Gold Ridge Resource Conservation District

We inspire and partner with our community to protect the natural resources and agricultural future of our District.

Empathy Conditioned Conservation: “Walking in the Shoes of Others” as a Conservation Farmer

Conservation tillage on farms can improve downstream water quality. Using a dual-interests theoretical framework guided by the metaeconomics approach, this paper examines the role of self-interest and shared other-interest in the conservation tillage adoption decision. The data is from a 2007 survey of farmers in the Blue River/Tuttle Creek watershed of Nebraska and Kansas. Logit models show that farmers who temper their pursuit of self-interest with shared other-interest reflecting empathy-sympathy are more likely to adopt conservation tillage. Habit and control also play a role. Farmers pursue a joint and interdependent own-interest and not only self-interest as presumed in microeconomics.

Read the paper here.

Source:  Robert Sheeder and Gary D. Lynne, Department of Agricultural Economics, University of Nebraska-Lincoln.2009.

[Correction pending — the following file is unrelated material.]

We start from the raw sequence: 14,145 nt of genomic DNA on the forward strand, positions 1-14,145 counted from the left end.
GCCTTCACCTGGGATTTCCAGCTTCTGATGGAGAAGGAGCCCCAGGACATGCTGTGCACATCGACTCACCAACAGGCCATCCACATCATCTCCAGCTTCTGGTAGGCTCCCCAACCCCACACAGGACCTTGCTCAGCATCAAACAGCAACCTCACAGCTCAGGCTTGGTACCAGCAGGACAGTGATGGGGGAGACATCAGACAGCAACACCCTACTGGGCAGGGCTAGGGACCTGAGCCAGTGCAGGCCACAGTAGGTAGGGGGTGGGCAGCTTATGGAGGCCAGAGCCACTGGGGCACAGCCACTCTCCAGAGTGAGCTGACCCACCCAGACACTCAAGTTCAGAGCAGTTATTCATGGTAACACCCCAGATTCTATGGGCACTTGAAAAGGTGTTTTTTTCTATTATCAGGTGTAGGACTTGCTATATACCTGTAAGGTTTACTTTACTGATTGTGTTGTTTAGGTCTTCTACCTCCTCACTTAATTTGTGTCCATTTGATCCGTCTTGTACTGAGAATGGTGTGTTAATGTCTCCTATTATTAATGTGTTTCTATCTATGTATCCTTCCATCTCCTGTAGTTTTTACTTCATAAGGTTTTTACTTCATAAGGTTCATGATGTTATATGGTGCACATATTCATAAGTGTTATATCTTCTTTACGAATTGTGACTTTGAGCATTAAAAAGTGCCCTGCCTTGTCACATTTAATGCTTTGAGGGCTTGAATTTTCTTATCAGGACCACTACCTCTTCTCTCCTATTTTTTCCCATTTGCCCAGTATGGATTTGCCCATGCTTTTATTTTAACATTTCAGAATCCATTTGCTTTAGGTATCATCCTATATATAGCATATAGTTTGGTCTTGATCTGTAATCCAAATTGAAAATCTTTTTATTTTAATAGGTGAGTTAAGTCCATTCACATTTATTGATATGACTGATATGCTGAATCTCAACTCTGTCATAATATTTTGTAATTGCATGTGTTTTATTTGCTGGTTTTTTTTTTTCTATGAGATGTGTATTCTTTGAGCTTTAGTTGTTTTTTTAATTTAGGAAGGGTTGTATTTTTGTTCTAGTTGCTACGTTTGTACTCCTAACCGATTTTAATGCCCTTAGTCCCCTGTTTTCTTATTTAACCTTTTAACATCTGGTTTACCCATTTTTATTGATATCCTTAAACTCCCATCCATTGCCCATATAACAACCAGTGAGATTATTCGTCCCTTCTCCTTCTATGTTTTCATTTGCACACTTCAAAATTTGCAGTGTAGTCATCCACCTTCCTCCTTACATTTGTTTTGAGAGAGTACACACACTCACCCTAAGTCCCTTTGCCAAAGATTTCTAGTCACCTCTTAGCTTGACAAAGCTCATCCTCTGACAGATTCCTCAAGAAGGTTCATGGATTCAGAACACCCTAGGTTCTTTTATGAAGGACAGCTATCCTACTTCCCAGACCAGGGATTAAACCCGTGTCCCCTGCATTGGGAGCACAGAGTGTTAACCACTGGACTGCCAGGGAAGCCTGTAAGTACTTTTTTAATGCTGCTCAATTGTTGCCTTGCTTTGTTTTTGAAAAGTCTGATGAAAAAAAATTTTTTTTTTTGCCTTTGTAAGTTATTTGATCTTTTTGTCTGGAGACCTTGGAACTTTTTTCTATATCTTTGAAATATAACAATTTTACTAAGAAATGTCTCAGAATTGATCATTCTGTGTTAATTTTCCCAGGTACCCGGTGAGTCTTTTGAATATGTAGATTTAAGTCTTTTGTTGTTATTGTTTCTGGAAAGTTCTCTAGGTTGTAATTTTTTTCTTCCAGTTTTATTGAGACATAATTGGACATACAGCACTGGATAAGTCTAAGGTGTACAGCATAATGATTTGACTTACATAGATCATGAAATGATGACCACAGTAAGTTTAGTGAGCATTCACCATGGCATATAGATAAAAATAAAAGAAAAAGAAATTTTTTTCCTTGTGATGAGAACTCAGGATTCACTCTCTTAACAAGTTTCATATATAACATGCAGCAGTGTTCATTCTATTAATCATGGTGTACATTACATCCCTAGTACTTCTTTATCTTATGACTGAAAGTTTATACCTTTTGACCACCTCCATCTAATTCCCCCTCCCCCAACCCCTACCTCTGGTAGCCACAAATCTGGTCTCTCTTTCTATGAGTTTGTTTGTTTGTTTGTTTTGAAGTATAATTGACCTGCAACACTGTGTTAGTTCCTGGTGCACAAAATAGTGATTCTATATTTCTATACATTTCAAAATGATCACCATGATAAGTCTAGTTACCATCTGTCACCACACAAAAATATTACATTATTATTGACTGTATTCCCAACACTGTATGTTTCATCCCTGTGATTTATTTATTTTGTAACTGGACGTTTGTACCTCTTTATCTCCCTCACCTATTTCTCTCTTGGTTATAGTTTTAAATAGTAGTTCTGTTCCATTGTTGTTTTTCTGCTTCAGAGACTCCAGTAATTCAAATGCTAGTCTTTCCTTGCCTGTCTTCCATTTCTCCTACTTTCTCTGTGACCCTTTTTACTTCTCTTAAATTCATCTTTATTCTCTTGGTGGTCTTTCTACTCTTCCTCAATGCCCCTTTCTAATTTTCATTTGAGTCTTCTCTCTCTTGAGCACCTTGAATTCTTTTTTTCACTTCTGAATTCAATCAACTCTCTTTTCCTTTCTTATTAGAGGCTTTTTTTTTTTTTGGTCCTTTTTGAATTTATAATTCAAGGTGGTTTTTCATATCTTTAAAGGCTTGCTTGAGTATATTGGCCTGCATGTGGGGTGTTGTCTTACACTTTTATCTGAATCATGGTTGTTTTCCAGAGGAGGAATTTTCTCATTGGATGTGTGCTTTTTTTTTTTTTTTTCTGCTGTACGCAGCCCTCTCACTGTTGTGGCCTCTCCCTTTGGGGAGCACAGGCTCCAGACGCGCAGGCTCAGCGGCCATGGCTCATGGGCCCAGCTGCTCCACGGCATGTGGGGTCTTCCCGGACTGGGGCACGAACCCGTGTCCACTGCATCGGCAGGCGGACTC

Paul Stamets Presents: BioDiversity is BioSecurity – Strengthening Foodwebs using Mycological Solutions

Mycelium Running


Paul’s central premise is that habitats have immune systems, just like people, and mushroom forming fungi are the foundation of the foodwebs of land based organisms.

Listen to the podcast here.

Source:  Permaculture Voices, PVP121

Building Soil Health by Dr. Elaine Ingham

Key Takeaways:

  • Organic matter holds 10 times its weight in water.
  • Bacterial secretions provide a glue to help hold soil together.
  • 80% of inorganic fertilizers leach out of soil.
  • Look at perennial deep rooted, short plants as cover crops that put more bio-mass in the ground via roots versus above ground bio-mass.
  • Rainfall can compact bare soil.  Keep bare soil surfaces covered.  One option is a biological cover that feeds the microbial soil life.

Listen to the podcast here.

Source:  Permaculture Voices, PVP096

Miracle Farms, a 5-acre commercial permaculture orchard in Southern Quebec, Canada

Twenty years ago, Stefan Sobkowiak bought a commercial apple orchard with the intention of converting it to an organic orchard. He did just that, but eventually understood the limitations of the organic model originating from monoculture. He then decided to tear out most of the trees and replant in a way that would maximize biodiversity and yield while minimizing the amount of maintenance required. Inspired by permaculture principles, the orchard now counts over 100 cultivars of apples, plus several types of plums, pears, cherries, and countless other fruits and vegetables.

Source:  Possible Media, November 5, 2013



Ice melt, sea level rise and superstorms: evidence from paleoclimate data, climate modeling, and modern observations that 2 °C global warming could be dangerous